Stay informed

Always check the current air quality levels in the areas you will be by checking either the government’s air quality index (AQI) or other reliable sources and adjust your activities outdoors accordingly.

The air quality index (AQI) app we use

One of the apps belongs to the government, Air4Thai. Somehow I found that this level is usually lower than the private sector’s. And as a person with an allergy, I trust my nose the most! And my nose (or runny nose, depending on occasion lol), tells me that this IQAirVisual AQI app is more accurate. So, you can try both, but please do use it to plan activities in your day properly.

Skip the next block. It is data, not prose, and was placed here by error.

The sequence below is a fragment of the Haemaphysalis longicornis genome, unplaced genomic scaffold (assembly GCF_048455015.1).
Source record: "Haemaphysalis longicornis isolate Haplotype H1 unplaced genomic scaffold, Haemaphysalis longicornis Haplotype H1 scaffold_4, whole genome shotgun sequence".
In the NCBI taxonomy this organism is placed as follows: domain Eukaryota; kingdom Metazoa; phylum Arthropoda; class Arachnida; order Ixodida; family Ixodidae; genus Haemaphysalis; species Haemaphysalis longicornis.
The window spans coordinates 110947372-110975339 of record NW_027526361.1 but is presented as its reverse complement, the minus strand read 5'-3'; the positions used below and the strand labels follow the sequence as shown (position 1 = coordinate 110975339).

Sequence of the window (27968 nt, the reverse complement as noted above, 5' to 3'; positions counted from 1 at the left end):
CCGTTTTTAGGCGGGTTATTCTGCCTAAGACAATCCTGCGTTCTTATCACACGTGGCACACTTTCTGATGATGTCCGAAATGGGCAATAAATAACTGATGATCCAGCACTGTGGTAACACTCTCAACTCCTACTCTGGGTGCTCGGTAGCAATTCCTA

Are you planning your trip to Thailand? If you want to experience Thailand like a local and get a completely personalized vacation, let us help you! Or you need to contact the hotel in Thailand to postpone or refund your money back but the language barrier wears you down, let us help you!